- Run workshops prior to the main development event itself with experienced developers in the area/s related to the gamejam presenting talks and tutorials - developers of all ranges and abilities will be interested in attending and whilst you can pair novice with expert level devs, it’s best to provide a grounding in the design processes, methodologies and technical aspects of VR development so that everyone can start feeling confident and focused on the long hours ahead. We unfortunately could not arrange this in time but will do for the next one.
- Ensure that there is enough breakout space for teams to spread out and setup their own design and development area as they wish - we were lucky in that we had the whole main hall of a theatre to use so space wasn’t an issue for us with the number of attendees we had.
- Ensure that there is enough quiet space for developers to sleep and/or take a break - whilst our hackathon was only 24hrs, devs took off approx’ 5 hrs each on average away from coding to sleep with short breaks between to eat, drink, walk about and stretch their legs. With a longer event with higher number of attendees, this would have to be factored in but from experience, a sleeping bag under a desk or on a sofa is good enough for many. We were fortunate in that the theatre had a host of interconnected rooms for a variety of purposes, from the green room with long sofas and lazy boys, to dressing rooms, bar area, back stage and more. Sleeping in a dressing room made up to reflect The Guardian’s “6x9” 360º film solitary confinement experience was a little un-nerving however.
- In relation to point 7., as organisers be prepared to have a shift team rotating presence throughout the event or as with ours being 24hrs, be prepared to sleep at the venue too - this ensures that you see what’s going on, can monitor any issues that arise, troubleshoot technically and maintain a sense of connection to the developers working away.
- Ensure that your event is open to all, inclusive, encourages diversity and everyone of any ability - developers want to create experiences, no matter their background or interests, in a safe, unthreatening environment. Whilst personally haven’t witnessed any issues in this country, advice from abroad was to ensure all genders are made to feel welcome and valued, especially in an industry that typically tends to be male-dominated. Have clear guidelines as to outcomes of unacceptable behaviour.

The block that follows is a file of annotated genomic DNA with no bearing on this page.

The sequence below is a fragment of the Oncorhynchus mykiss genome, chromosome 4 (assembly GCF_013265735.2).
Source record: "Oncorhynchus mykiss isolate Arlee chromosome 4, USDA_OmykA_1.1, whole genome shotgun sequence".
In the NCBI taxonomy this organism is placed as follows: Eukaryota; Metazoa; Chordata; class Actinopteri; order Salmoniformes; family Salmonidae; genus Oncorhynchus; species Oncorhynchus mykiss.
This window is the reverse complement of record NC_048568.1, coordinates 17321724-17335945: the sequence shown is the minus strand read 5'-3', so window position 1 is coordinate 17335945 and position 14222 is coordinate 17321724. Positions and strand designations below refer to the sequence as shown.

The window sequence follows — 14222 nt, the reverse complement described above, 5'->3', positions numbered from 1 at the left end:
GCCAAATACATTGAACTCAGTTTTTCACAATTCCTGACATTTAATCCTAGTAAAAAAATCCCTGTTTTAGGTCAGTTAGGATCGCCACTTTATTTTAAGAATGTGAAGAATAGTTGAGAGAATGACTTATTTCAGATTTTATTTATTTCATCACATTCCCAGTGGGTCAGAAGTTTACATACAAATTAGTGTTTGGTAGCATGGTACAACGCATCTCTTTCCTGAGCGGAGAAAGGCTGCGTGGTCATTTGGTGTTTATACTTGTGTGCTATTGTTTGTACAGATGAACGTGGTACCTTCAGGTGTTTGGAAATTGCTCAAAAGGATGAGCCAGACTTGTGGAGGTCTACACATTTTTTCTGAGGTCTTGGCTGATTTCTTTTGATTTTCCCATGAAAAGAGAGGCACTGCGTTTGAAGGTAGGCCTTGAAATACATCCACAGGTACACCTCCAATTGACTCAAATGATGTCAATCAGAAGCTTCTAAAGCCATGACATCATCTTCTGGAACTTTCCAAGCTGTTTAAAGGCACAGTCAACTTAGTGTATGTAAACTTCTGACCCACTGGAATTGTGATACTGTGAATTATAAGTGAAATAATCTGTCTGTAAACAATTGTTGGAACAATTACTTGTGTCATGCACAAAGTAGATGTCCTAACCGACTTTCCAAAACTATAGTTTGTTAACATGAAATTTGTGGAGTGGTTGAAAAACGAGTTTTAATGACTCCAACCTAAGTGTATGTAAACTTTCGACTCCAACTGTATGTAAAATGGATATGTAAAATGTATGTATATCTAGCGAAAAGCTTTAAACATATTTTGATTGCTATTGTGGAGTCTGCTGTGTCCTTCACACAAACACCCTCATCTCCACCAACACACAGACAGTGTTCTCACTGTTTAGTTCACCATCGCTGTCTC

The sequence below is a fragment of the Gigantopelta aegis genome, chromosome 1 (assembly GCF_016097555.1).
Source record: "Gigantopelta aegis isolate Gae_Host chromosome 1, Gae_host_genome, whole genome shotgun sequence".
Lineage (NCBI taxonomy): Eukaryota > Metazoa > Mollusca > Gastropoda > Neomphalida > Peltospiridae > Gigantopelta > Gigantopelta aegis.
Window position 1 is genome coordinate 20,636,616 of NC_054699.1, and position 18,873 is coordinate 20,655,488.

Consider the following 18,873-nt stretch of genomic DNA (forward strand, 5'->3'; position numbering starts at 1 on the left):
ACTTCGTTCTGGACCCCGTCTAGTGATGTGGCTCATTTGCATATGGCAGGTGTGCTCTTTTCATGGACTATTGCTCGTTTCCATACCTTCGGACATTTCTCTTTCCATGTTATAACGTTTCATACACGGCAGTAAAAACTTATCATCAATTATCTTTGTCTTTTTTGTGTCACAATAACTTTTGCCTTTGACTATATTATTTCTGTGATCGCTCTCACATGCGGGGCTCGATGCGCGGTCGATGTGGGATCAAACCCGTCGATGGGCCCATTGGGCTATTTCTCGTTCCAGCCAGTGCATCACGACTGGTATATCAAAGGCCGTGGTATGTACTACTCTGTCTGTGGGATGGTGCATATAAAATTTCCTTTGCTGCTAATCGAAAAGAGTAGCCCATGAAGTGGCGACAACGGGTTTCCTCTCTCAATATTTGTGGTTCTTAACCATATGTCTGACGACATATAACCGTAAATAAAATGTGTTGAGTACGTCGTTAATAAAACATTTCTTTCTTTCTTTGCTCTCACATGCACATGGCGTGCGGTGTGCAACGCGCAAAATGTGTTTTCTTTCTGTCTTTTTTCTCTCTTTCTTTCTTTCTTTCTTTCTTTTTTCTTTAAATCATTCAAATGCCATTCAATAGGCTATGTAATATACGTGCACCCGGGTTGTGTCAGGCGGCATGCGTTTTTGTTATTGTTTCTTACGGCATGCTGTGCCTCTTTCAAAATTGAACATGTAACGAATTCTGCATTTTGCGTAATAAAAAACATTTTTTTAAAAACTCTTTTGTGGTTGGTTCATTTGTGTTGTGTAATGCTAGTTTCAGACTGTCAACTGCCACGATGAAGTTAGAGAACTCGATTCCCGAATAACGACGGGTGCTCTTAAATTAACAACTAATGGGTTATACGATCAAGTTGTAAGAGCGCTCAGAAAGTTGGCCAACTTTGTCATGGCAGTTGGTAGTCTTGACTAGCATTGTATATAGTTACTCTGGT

- Have fun! Don’t forget the purpose is to create games or interactive experiences that whilst under pressure from the clock, stress around development and organisation can and should be reduced so that everyone has a good
Uniquely mostly for the event we ran in relation to the subsequent VR showcase, remember also that things created quickly aren’t going to be the most stable or bug-free finished products, nor are they necessarily going to be designed for repeated use by the general public at that state of development.
Whilst putting the resulting two finished mini-games into the vrLAB showcase was received very well by all who tried them, bugs and real-world usage resulted in more time than expected having to be spent running the installations and even a couple of Oculus Rifts getting broken. But they had fun, we had fun and we would totally do it all again (in fact we will be in December, watch this
By Sam Watts
Sam Watts has been involved in interactive, immersive content production for over 15 years, from learning development and simulation to AAA and casual games. Currently employed as Operations Lead for Make REAL and Game Producer for Tammeka, he keeps busy by evangelising the possibilities and real world benefits of immersive technologies like VR and AR to anyone who will listen. Tammeka’s first VR game ‘Radial-G : Racing Revolved’ launched alongside Oculus Rift in March and HTC Vive in April 2016. Make REAL are currently powering the McDonald’s “Follow Our Foodsteps” VR farming experiences at numerous agricultural and countryside shows around the